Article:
Notes on Antique Textiles, Folk Art & Timeless Traditions – Jaina Mishra
A town’s pulse may be felt in its markets – markets in which the locals shop.
Traders big and small, the wares they offer, the way these are displayed, their ways of calling attention to their shops, their methods of negotiation, the courtesies, warmth and involvement in their exchanges, the bonding between the buyers and the sellers, the flow of traffic, the prices, the order or the chaos, the little details of the shop, the sentiments that are present and particularly those that are absent, all together describe the character of a town better than any words can.
In every town I visit, the local market is usually my first stop. It is a trailer of the film that will unfold during the journey, if one has time for the film. Otherwise it offers a great glimpse into the society and the matter that are dear to it.
A few photos from the streets of Yangon and Bagu in Myanmar (Burma).
The psychology of Myanmar and how ‘earning good karma’ is the central theme of the life of the people.
Outside the monastery or Pagoda, this man sits with caged sparrows. For a small payment one may earn good karma by buying the release of these sparrows!
This is similar to the scene that I see often in India. There, outside temples a woman sits with her pet cow and bundles of grass and animal-feed. For a small fee you can buy the grass to feed HER PET cow and thus earn good karma of Punya. What a winner business model the cow-owner has come up with!
In this case though, the caging of the birds is entirely different from holding a pet cow. But perhaps he is earning karma from the service in which he is offering others an opportunity to earn karma.
Note the paste on the cheeks of the drink-vendor. These are religious marks are made by applying a paste that is made by dipping a particular wood – Tanakha – in water and then rubbing it on stone. It is applied of the cheeks and arms during visits to the Buddhist temples. Sandalwood is used in a similar way in other places.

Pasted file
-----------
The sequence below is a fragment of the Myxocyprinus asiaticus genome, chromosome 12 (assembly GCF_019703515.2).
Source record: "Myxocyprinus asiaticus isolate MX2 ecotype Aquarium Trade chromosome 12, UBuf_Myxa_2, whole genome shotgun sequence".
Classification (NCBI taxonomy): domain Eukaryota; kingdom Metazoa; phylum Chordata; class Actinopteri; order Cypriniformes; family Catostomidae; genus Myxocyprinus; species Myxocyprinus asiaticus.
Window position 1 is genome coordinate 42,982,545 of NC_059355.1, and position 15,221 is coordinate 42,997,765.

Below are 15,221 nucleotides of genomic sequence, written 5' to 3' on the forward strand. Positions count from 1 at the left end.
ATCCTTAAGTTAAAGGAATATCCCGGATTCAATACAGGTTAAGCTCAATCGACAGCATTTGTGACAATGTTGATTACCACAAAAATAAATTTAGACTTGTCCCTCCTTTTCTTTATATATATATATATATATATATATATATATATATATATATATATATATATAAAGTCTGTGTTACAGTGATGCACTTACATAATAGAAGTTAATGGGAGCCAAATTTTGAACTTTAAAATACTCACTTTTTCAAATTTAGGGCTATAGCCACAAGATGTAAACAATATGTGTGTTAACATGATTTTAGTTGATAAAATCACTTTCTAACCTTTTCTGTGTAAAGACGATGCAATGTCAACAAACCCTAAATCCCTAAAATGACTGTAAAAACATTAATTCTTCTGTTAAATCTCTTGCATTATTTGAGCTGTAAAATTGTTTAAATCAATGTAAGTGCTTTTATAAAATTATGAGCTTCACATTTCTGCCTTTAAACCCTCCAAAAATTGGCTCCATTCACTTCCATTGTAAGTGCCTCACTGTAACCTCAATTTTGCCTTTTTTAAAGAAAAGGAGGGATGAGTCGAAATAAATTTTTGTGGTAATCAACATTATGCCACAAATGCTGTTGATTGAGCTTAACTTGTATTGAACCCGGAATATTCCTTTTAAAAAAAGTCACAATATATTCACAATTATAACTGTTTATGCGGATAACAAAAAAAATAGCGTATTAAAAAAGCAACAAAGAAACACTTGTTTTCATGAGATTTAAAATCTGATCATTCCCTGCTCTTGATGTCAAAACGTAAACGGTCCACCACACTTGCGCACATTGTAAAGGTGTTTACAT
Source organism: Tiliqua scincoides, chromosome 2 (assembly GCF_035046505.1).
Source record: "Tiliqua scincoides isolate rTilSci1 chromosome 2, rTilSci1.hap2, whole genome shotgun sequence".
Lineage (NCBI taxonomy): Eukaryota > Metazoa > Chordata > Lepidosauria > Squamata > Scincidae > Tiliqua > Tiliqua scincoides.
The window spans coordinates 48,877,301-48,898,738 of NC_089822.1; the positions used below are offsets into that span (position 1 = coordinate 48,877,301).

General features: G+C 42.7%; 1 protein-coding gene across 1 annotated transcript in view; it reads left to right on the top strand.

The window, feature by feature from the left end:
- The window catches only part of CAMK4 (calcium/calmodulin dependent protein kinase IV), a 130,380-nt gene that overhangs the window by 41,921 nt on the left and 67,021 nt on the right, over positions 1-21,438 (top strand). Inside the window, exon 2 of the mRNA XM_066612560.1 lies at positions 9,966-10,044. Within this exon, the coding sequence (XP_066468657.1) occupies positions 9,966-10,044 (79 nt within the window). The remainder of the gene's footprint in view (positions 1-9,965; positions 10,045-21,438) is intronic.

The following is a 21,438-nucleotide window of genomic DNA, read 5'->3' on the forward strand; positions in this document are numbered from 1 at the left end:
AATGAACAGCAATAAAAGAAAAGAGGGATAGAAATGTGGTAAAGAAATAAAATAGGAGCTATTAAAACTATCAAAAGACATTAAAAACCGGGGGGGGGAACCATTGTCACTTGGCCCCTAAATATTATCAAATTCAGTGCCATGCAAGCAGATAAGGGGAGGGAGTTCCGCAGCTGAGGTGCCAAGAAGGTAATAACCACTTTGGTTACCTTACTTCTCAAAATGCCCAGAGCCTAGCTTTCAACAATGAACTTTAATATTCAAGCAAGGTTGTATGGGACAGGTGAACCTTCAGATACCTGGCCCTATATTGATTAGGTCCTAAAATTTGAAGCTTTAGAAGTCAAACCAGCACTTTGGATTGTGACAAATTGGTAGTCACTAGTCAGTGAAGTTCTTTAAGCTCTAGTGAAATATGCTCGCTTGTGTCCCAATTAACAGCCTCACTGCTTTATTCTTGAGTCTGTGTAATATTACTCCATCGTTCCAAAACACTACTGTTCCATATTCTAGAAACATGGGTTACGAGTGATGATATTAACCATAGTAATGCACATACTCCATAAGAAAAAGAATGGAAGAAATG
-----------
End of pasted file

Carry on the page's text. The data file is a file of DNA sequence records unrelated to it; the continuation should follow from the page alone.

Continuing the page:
Riding on the tops of vehicles is common across the small towns of Asia! The breeze, the scantier crowding and the view make it worth the risk.
Here we have a monk enjoying the prime spot on the vehicle!
The markers of courtesy and politeness ‘please’ and ‘thank you’ and ‘hello’ might be absent in these streets BUT everyone here makes room for everyone else.
And THAT is a courtesy in action – not mere words of ‘hello’ & ‘thank you’.
This attitude of ‘making room for all’ is lacking in more ‘civilised’ societies where the grumbles of drivers can pollute the atmosphere far more than the the emission of their cars can.
Monks and nuns must beg for their food every morning …. a group of nun novitiates and their senior.
Bagu is famous for fermented fish & fermented prawns – Myanmarese delicacies. Just as one might ask friends traveling to Japan to bring back some Wasabi or bring back Maple syrup from Canada, visitors to Bagu are asked by their families and friends to bring back fermented fish or prawns.
Chewing Betel nuts and Betel nut leaves is a widely enjoyed habit in Myanmar. In Singapore too, the only place one can find betel nut leaves is the mall that is popular with Myanmarese people!
And finally the smoke! Called a cheroot the tobacco is rolled up in a leaf! Also another specialty of Bagu!
And surprise surprise – a samosa snack seller – who has a portable stall o which he makes the yummy fried snacks, keeps them warm on a straw tray above the frying pan that is above the stove AND he speaks to me in Hindi!!
Many Indians stayed back in Rangoon and his ancestors were one of them!
I saw several Indian women wearing saris probably originally from Eastern U.P. or Bihar in India …. living their full-on Indian life with ghunghat sarpallu and bright orange sindoor paste in the middle of Myanmar!
THAT is the beauty of Asia – there is no way she will conform to your expectations! She will always go beyond and surprise you and leave you gawking at the novelty of life!